• Wednesday, April 24, 2024
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BusinessDay

Insecurity: Farmers pay N140m to bandits in four years

The Oyo State Government has trained 165 youth and women farmers on cultivation, pest control and processing of improved varieties of three staple crops.

Farmers in the North-West region paid N139.5 million to bandits as levies within a period of four years (2020-2023), a new report has said.

The report, titled ‘Levies or Lives – The Dilemma Of Farmers In Northern Nigeria’ by SBM Intelligence, an Africa-focused geopolitical research firm, said a total of N224.9 million was imposed by the bandits and that farmers paid levies before they could access their farmlands.

“All these make things difficult for those who depend on agriculture for their livelihood and worsen food availability and affordability in the country. Across the north in the past four years, militants have made a fortune through various levies imposed on agrarian communities running into millions, which have exacerbated food insecurity and made people poorer,” the report said.

It said the rise in banditry and armed attacks has disrupted livelihoods and essential service distribution across the Northwest region such as Kaduna, Katsina, Zamfara and parts of Jigawa.

“For farmers in these areas, working on their farms poses a dual risk: either they attempt to harvest their crops with hopes of earning a living, or they pay hefty ransoms to save themselves from abductors,” it said.

For more than a decade, Nigeria’s internal security crises have intensified, slowing down economic growth, particularly the agriculture sector. Also notable is the kidnapping and murder of people by the Boko Haram insurgency in the North and the lingering conflict between herders and farmers in north-central Nigeria.

The latest Global Peace Index ranked Nigeria among the top 20 least peaceful countries in the world.

“The decade-long crisis spells woes on agrarian communities, with locals witnessing more terror attacks than ever. This has spiked the cost of living in the region as food prices in the Northwest experienced a panic surge, worsening the challenge of food affordability in the region,” authors of the SBM report said.

They said farmers say they have completely abandoned some parts of their farms because of these bandits. “Farming is losing its appeal to farmers due to heavy taxation by bandits who charge levies based on harvest volume thereby increasing the financial burden on farmers.”

Data from the National Bureau of Statistics (NBS) shows that the headline inflation rate rose for the 13th consecutive time in January this year to 29.90 percent from 28.92 percent in the previous month.

Food inflation, which constitutes 50 percent of the inflation rate, rose to 35.41 percent from 33.93 percent.

Last year, Africa’s biggest economy grew at the slowest pace in three years as its Gross Domestic Product growth fell to 2.74 percent from 3.10 percent in 2022.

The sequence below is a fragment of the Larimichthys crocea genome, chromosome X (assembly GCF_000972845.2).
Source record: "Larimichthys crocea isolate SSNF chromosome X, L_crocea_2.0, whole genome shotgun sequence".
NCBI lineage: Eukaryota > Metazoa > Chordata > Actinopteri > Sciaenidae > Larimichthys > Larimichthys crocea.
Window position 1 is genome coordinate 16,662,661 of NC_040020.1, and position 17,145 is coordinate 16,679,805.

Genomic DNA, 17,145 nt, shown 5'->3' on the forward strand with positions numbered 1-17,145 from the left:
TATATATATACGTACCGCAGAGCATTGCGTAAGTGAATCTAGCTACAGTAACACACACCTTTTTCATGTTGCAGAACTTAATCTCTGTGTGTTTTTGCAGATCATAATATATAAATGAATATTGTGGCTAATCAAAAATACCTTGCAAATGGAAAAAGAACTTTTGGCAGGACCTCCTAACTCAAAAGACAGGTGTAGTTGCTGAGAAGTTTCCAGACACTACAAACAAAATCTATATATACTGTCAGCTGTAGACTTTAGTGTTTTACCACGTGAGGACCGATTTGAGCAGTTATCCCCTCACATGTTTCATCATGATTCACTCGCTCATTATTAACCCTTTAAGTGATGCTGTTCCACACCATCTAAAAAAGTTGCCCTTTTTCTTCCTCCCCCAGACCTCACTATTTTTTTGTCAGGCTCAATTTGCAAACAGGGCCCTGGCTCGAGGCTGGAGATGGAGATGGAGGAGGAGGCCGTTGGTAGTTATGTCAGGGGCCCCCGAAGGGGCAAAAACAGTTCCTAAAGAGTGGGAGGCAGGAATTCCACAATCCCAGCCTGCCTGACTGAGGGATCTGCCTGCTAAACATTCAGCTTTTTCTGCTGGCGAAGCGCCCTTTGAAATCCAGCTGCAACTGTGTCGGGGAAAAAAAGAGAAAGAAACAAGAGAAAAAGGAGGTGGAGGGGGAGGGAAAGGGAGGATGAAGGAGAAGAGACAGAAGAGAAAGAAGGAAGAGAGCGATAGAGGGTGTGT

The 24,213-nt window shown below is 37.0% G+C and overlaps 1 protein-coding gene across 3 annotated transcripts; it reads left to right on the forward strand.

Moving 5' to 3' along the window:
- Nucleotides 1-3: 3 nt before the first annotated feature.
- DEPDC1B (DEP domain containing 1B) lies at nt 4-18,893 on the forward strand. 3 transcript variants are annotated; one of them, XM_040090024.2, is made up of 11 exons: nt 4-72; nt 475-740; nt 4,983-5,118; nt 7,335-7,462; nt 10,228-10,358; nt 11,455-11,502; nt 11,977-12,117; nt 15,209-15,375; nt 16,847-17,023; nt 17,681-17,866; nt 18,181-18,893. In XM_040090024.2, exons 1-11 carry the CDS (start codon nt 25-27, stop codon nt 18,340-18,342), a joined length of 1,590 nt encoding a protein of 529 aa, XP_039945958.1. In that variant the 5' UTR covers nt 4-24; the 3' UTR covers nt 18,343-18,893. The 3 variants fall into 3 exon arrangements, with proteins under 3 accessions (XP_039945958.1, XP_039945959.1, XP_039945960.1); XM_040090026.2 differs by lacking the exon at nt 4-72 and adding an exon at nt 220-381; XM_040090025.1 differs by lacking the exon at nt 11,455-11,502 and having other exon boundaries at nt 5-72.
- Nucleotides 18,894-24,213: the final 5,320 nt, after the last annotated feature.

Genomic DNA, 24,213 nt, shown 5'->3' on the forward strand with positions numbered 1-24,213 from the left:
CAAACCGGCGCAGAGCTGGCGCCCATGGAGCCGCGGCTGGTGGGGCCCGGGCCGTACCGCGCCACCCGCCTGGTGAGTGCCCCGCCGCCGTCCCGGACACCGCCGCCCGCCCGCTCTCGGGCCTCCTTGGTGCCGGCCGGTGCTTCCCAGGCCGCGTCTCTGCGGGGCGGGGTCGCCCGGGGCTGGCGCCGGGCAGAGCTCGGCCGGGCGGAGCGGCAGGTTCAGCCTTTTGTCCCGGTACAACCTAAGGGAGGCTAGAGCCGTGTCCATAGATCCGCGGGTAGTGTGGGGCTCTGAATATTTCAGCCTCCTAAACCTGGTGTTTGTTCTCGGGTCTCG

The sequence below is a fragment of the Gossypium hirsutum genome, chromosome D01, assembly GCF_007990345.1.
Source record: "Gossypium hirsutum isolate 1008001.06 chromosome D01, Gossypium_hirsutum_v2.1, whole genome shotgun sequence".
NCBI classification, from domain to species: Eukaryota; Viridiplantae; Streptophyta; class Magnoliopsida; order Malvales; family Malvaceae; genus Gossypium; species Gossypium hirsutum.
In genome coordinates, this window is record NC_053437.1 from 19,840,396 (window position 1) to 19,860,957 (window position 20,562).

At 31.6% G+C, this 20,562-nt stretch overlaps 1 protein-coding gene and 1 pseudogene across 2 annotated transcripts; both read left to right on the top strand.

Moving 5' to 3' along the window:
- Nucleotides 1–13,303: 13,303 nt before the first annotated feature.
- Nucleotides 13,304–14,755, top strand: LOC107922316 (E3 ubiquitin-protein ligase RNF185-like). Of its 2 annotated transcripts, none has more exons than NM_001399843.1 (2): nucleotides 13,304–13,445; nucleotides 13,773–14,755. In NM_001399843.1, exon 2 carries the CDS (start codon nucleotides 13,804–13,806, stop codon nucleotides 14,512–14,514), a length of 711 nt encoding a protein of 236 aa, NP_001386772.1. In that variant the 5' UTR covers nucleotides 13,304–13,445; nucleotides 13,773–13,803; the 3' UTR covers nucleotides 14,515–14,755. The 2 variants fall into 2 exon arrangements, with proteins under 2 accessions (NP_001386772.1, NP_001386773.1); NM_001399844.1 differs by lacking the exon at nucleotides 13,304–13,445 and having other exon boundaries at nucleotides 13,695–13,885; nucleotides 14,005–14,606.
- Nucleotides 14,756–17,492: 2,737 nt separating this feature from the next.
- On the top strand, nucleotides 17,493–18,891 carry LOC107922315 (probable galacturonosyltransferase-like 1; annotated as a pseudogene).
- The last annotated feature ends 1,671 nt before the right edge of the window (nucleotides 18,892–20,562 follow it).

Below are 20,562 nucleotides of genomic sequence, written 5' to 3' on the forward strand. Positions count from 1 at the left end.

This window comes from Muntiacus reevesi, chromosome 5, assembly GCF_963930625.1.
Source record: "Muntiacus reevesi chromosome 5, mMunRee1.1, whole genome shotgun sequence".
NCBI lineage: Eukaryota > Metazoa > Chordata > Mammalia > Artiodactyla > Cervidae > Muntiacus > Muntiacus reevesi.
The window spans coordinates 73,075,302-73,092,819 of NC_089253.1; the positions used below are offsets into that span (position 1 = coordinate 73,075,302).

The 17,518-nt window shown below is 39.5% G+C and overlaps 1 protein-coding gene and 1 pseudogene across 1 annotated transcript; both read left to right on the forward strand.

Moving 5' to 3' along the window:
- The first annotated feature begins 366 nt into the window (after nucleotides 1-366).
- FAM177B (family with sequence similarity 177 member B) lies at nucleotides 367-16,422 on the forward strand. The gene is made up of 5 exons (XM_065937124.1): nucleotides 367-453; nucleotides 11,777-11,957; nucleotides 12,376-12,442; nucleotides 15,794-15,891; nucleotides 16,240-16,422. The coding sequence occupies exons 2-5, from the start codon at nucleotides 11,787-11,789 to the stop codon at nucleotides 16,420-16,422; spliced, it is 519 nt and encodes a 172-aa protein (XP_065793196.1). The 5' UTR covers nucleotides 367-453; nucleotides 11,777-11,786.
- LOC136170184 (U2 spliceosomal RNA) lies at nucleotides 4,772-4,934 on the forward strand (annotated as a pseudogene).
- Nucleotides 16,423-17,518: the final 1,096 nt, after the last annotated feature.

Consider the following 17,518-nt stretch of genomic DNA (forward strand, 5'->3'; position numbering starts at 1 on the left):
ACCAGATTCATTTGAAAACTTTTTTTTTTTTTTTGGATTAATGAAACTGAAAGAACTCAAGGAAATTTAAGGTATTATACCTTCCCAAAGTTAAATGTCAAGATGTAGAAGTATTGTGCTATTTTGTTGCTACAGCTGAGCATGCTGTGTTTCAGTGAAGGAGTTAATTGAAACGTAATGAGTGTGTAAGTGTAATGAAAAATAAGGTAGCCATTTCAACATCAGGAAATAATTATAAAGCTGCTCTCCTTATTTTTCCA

The agricultural sector, a major contributor to the country’s GDP, slowed to 1.88 percent from 2.13 percent.

“Kidandan, Galadimawa Kerawa, Sabon Layi, Sabon Birni and Ruma communities in Kaduna have been significantly impacted as residents have reported paying substantial sums ranging from N70,000 to N100,000 to bandits for permission to farm, with additional payments required for harvesting,” the SBM report said.

“Those who resist these demands face severe consequences, including abduction, murder, or confiscation of their produce. In some instances, bandits bring their cattle to graze on the remaining crops, further exacerbating the situation by destroying potential seedlings,” it added.

The strategic communications consulting firm also revealed that farmers may be compelled to offer a portion of their farm produce as payment in kind.

The report said: “The presence of bandits, especially along the Galadimawa axis, has made it difficult for farmers to safely venture into nearby bushes during the dry season, hindering their ability to harvest their crops.

“The only option many had was to use whatever savings they had left to pay the bandits so they could be allowed to harvest their produce.”

According to the report, the escalating extortion tactics employed by bandits, particularly the pre-harvest fees, are poised to exacerbate inflation rates.

“Unlike imposing a fixed rate, bandits charge levies based on harvest volume, increasing the financial burden on farmers striving to break even,” it said.

Rising inflation and sluggish growth in Africa’s most populous nation increased the number of poor people to 104 million in 2023 from 89.8 million at the start of the year, according to the World Bank.

SBM said Nigeria is now at a critical point, where urgent action is required to address the root causes of instability and prevent a worsening food crisis.

“While the government is eager to stabilise volatile areas, support victims and resettle the displaced, it must also prioritise nipping the looming food crisis in the bud,” it added.